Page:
If you can’t submit a card to your desired grader of choice, then what?  Do you choose Beckett or SGC, knowing that you might not get the same sort of return on your investment? 

I think many are just sort of waiting to see what happens.  If PSA does indeed open up its grading services in July, then why not wait a few months. Some have accepted the fact that Beckett and SGC are indeed good enough, and are at the least, an option to consider.  But the facts are facts.  

Here are the recent comps for PSA, Beckett and SGC graded 1986 Fleer Michael Jordan Rookie cards over the past month. 

$7,300 $5,700 $5,700

The Jordan rookie is a bit of a unique case as there are a lot of PSA 1986 Fleer set builders, but still—a PSA graded Jordan rookie on average carries a rough 28% premium versus a comparative card graded from either SGC or BGS.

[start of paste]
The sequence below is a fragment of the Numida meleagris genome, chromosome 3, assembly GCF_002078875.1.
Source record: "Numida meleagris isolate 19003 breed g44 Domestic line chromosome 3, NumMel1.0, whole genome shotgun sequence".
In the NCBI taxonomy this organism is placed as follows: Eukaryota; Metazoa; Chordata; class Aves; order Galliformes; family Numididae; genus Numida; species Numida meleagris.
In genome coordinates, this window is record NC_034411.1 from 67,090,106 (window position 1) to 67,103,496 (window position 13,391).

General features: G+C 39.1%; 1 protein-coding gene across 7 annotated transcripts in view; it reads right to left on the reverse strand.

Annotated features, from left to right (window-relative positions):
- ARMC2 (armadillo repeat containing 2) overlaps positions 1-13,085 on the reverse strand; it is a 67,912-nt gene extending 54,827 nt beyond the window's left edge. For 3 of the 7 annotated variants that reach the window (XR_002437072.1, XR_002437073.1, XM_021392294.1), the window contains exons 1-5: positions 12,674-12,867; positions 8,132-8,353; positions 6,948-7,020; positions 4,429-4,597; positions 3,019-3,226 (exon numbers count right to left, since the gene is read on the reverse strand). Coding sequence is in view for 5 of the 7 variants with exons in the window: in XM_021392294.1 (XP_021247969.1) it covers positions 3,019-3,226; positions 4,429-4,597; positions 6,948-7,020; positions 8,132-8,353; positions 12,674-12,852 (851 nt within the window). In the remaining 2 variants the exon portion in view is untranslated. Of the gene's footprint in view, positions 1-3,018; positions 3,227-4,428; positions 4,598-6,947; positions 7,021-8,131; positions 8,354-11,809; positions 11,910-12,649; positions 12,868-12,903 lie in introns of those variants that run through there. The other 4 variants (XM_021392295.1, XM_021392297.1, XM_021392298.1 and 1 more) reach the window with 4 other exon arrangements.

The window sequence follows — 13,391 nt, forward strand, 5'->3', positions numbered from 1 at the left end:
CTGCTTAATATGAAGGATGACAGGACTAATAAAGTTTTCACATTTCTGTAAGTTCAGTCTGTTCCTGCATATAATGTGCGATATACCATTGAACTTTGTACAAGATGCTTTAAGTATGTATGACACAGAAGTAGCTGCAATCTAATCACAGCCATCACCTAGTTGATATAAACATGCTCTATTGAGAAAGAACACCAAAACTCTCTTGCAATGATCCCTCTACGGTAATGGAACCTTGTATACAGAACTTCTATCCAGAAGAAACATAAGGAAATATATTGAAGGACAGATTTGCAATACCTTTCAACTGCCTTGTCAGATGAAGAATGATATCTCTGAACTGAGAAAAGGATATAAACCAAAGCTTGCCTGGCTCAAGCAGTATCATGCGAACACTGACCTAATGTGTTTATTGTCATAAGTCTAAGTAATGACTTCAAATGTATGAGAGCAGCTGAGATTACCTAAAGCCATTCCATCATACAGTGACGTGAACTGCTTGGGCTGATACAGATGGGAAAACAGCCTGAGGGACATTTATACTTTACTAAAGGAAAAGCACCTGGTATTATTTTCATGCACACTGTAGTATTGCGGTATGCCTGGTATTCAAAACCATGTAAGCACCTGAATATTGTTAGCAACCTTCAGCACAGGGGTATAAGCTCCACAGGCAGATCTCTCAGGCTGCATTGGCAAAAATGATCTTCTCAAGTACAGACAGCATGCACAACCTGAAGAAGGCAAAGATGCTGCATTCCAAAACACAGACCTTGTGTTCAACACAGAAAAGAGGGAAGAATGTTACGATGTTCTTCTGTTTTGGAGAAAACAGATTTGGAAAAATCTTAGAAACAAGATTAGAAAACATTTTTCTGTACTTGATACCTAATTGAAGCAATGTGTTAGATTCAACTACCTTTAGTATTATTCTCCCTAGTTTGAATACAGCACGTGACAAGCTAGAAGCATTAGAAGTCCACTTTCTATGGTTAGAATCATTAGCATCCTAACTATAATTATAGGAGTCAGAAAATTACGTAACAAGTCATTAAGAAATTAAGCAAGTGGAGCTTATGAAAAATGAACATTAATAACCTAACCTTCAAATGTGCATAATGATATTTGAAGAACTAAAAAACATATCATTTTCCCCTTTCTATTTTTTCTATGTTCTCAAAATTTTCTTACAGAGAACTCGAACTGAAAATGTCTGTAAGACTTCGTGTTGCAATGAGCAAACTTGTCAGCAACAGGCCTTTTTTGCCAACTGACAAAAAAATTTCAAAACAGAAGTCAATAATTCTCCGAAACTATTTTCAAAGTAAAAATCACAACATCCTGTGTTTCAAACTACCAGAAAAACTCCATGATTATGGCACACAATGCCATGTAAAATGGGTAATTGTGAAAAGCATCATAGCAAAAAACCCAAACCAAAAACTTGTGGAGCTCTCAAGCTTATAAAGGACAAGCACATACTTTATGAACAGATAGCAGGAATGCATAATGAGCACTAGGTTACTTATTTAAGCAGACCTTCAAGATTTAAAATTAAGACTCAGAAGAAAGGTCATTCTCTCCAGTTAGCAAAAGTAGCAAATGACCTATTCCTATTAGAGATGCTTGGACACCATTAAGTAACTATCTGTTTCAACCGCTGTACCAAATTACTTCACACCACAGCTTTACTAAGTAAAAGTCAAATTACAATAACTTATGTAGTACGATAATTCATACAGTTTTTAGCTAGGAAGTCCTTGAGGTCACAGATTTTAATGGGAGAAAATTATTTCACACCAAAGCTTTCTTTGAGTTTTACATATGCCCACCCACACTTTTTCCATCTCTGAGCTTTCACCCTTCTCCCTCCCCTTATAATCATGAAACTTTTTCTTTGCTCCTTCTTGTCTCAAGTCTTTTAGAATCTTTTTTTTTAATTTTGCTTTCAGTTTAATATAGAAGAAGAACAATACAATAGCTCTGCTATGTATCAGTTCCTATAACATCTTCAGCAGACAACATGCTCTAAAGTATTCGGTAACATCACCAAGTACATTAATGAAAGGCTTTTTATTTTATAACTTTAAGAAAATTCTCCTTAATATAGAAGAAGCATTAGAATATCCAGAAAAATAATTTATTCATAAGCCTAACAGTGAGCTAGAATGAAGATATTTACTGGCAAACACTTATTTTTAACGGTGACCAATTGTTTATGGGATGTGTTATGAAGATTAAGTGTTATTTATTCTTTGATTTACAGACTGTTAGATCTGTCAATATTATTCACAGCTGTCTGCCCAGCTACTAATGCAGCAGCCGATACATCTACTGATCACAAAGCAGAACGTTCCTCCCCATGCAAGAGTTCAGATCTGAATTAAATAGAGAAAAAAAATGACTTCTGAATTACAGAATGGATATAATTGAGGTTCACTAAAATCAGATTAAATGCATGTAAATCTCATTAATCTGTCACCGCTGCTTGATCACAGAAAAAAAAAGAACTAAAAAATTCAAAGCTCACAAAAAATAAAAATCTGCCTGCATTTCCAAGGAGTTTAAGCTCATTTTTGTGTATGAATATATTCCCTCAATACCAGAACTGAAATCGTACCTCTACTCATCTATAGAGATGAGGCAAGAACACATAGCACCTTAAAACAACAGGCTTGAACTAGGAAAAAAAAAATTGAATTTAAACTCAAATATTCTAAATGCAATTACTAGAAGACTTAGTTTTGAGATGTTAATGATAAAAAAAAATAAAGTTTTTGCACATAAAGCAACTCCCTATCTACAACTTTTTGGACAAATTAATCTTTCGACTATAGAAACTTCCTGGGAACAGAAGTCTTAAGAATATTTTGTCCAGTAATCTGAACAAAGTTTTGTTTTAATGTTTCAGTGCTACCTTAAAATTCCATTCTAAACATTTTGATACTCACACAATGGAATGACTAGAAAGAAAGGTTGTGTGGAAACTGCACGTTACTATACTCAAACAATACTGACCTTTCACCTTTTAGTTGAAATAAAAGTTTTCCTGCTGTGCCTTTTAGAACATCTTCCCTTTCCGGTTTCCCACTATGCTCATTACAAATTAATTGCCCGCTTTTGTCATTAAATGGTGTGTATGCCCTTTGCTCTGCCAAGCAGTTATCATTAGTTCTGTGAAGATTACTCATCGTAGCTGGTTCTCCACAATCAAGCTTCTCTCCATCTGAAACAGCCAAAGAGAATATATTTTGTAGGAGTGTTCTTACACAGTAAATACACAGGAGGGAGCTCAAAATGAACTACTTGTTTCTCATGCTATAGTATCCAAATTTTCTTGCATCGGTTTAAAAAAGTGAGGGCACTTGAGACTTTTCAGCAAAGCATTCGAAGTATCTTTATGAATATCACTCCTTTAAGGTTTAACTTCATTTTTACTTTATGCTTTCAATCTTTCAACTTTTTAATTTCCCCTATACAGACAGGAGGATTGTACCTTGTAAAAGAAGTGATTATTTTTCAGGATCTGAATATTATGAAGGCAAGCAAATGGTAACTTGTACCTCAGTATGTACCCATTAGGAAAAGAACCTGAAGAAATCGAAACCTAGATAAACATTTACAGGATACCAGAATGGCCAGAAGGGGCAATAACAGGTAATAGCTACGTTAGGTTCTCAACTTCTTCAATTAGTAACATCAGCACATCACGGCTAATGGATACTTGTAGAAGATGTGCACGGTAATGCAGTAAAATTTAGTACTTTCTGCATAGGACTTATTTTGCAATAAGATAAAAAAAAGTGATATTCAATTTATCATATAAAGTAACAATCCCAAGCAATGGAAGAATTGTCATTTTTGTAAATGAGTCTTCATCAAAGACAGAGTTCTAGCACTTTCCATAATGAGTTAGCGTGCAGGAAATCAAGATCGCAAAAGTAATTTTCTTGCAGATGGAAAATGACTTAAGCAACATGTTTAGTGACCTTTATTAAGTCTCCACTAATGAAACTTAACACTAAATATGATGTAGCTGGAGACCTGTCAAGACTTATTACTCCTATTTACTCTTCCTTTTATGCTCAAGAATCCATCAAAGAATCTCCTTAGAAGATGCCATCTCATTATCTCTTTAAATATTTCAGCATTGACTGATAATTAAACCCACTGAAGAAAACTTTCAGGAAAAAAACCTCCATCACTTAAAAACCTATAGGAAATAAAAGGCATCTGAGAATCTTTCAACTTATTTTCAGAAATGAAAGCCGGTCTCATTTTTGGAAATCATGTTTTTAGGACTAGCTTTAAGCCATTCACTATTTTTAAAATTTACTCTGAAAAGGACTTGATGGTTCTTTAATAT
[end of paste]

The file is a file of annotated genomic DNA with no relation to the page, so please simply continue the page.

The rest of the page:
So, if you know in the end, that you can get a 28% premium mark up on your card, just based on the grader you choose, wouldn’t you opt for the one that’s going to get you a better return–assuming all grading costs are equal.

And well that last part is the big wild card.  That Jordan rookie now, and pre-PSA grading shut down would cost you $300 to grade at the ‘Super Express’ level which carries a declared value of $4999 (we will assume for a moment that we didn’t think we were getting a 7 when we sent it in to PSA 😃

Note that the same Jordan will cost you $250 at SGC and a little over $200 at Beckett.  So it certainly could be worth the wait to just wait out the backlog at PSA.

But then what?  So, July comes along and opens everything up again–are we just going to be back in the situation shortly thereafter again?   Well, considering that PSA’s base level is now $50, it should help slow down things a bit–although they will still have to contend with the onslaught of value and bulk level submissions.